NPR recently published a small piece that asked the question, “Where’s All the Good Halloween Music?” In it, someone sent in an email to the All Songs Considered offices and pondered why Christmas has so many (by which I mean far, far too many) songs associated whereas Halloween has, well, “Monster Mash.” The writer, Stephen Thompson, responded by listing a couple of “spooky” bands, like Timber Timbre and Dead Man’s Bones (yes, that Ryan Gosling band).
Regardless of how good these bands are, they are Halloween-scary in the same way that my mother’s choice in October lawn decorations are Halloween-scary. As I have been writing about this, NPR (god bless ’em) have posted another Halloween-centric music piece, this time a “Question of the Week” asking “What Are The Most Terrifying Songs Of All Time?” And the top result? Sufjan Stevens, with “John Wayne Gacy, Jr.” Okay, well there are a couple ways to define ‘terrifying,’ I suppose.
Big Toe Booking had something else in mind when they put together their Halloween show. They didn’t necessarily go for a “spooky” show in the way that skeleton gifs on tumblr are #spoopy; instead, they went for spooky in the way that finding a Satanic axe-murderer in your house at night is pretty goshdarn terrifying. Big Toe Booking has put together a Halloween concert, set for the night of October 30th, that showcases legitimately challenging and scary music; music that is harsh but rewarding.
To achieve this, they’ve enlisted The Body as their headlining act, with Beast and Hail on the bill as well. The Body is a noise/sludge metal duo that has been internationally recognized as one of the most intense and innovative bands of the past decade. Lee Buford supplies the thudding, booming drums, while Chip King operates electronics and a guitar. King also sings, but ‘sings’ is probably not the most descriptive way to put it. His high-pitched screams and yelps are some of the most depraved sounds on their records, sailing high above the dark and deep drones of the instruments. When I saw them perform at Laughing Horse (RIP) last spring, Chip performed without a microphone, and it is seriously messed up that he was still audible, considering the stacks of deafening amps behind them. 2013’s album “Christ, Redeemer” was critically praised as being not only one of the best metal albums of the year but one of the best albums of any genre, period. This year, The Body put out “I Shall Die Here,” a collaboration with the dark ambient artist The Haxan Cloak, and this album might even top their previous output. Needless to say, these guys are at the top of their game, and it is to Reed’s luck that they are Portland-based and ready to play a show on campus.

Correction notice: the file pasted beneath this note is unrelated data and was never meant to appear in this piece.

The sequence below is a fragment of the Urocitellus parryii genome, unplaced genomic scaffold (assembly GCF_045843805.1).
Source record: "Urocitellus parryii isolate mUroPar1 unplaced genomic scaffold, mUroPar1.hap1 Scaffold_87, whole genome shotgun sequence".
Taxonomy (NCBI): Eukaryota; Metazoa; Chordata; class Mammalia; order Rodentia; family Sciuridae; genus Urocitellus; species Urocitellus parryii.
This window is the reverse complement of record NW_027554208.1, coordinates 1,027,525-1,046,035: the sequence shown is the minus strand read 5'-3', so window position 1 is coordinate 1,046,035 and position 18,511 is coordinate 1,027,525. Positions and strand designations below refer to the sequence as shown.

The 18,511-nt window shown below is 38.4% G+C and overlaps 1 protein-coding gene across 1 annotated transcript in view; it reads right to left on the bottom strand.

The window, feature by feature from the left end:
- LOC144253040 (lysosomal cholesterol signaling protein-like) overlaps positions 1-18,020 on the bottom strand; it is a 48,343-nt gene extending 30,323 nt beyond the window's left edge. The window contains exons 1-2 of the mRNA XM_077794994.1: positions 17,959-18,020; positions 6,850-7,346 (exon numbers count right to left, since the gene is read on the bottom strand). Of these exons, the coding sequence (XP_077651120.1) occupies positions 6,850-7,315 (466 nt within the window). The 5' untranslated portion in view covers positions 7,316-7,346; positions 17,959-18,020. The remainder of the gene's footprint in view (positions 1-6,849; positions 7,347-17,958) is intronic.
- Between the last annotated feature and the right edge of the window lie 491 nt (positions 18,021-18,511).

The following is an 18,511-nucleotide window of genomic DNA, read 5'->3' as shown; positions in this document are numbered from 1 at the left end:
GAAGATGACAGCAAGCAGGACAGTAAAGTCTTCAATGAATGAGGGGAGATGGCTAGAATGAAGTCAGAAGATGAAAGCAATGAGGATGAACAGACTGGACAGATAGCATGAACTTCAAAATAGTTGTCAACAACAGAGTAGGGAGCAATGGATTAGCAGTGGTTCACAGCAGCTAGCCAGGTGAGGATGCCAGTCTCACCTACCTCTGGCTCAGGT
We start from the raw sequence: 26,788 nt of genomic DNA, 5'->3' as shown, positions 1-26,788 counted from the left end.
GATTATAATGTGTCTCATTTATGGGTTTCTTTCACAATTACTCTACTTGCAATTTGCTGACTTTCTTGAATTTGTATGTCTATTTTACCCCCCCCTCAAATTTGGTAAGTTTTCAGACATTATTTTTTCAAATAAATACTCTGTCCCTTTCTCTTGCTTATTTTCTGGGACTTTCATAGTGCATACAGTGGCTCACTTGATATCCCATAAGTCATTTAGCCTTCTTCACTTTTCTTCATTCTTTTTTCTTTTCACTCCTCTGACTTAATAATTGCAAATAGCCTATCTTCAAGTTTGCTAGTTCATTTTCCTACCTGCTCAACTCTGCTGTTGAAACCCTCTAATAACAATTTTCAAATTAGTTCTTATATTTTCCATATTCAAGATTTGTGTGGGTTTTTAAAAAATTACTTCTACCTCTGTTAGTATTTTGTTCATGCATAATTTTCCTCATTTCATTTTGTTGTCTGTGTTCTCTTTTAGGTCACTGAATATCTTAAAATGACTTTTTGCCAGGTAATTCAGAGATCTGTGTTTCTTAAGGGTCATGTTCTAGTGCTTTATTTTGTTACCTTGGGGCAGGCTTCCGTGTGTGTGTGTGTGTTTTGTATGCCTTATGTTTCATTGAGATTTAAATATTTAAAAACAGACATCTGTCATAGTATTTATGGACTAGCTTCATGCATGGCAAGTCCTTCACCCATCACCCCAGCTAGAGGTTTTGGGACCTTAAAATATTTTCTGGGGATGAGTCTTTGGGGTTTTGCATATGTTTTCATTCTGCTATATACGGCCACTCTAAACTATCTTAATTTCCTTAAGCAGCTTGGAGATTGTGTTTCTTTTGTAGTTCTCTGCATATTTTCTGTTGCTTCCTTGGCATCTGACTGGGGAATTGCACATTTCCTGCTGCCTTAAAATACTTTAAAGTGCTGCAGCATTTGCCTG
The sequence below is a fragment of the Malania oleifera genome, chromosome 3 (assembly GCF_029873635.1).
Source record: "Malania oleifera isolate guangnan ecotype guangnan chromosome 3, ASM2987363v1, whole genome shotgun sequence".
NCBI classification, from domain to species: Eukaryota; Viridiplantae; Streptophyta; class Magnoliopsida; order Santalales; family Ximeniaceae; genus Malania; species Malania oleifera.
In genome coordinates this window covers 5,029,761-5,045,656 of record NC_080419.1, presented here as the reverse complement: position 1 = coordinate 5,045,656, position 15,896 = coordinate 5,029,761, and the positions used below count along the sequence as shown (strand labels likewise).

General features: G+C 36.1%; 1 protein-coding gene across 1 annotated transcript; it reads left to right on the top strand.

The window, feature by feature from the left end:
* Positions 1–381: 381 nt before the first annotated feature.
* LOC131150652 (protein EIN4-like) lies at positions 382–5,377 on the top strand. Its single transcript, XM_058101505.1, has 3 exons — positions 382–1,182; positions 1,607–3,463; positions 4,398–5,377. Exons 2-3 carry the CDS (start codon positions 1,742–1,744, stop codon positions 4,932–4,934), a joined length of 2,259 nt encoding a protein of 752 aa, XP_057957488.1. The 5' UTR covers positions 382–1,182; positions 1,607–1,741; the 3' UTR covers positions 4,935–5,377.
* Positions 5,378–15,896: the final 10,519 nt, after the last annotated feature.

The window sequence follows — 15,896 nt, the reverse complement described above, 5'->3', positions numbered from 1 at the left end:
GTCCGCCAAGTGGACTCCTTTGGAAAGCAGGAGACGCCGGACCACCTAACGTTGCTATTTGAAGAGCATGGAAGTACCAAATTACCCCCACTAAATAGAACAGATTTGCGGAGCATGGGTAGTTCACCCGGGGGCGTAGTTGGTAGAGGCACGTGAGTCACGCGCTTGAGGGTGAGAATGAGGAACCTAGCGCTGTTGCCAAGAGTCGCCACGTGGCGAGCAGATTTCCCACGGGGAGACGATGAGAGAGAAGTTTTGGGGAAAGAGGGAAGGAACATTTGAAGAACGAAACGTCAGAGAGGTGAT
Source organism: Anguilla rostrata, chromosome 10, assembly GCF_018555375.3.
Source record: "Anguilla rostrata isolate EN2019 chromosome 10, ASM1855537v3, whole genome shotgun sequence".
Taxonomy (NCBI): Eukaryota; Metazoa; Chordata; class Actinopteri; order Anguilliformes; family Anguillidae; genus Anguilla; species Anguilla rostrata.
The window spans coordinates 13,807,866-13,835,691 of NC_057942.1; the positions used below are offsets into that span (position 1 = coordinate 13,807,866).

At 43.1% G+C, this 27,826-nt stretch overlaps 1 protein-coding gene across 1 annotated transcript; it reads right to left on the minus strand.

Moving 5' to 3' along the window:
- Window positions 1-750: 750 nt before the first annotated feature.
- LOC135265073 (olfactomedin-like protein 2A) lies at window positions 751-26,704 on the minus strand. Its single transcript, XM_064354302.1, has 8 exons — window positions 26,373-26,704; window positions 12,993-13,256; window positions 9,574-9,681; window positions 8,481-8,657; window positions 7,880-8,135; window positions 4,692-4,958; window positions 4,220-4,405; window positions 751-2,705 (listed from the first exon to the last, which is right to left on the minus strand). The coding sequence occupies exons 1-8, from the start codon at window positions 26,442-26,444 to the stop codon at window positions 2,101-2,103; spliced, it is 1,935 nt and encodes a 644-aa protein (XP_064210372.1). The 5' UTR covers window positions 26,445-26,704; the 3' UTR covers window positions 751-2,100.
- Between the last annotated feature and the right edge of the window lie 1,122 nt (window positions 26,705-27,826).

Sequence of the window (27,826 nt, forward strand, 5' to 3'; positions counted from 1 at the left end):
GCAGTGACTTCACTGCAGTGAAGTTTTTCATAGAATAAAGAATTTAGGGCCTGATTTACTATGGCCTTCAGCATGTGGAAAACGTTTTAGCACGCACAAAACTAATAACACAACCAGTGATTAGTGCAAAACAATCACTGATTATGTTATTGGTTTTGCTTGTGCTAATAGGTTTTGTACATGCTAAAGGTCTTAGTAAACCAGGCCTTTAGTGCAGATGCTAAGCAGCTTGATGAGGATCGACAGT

All three acts on the bill are Portland-based bands, some for longer than others. The Body are somewhat recent transplants from Rhode Island, but have become ingrained in the Portland metal scene while maintaining a global presence. Daniel Menche, the mastermind behind Beast, has been a member of the PDX scene for longer than many Reed students have been alive. He attests that the first time that he played in the Reed College Chapel was in 1994, making this show a twentieth anniversary. Speaking of that, one will take notice that the members of The Body, Beast, and Hail are distinctively more mature than the spry youngsters that make their way through Reed with their guitars and sing-song vocals and 4/4 time signatures. These dudes have been around for a while, and their awesomeness attests to the fact that one doesn’t have to be barely an adult to be hardcore.
So, if you want to spend the night before Halloween experiencing some of the most cutting-edge experimental noise music out of Portland, and are prepared to get legitimately spooked, come to the Chapel on October 30th, at 8 PM, for The Body, Beast, and Hail. The Chapel, with its acoustically-minded construction, will be a perfect place to see these bands. But don’t take it from me, take it from The New Yorker (because how many experimental noise metal bands get discussed in The New Yorker?), which writes that the Body is one “of the most remarkable acts bubbling up from the extreme-metal underground.” If The New Yorker can handle it, so can you.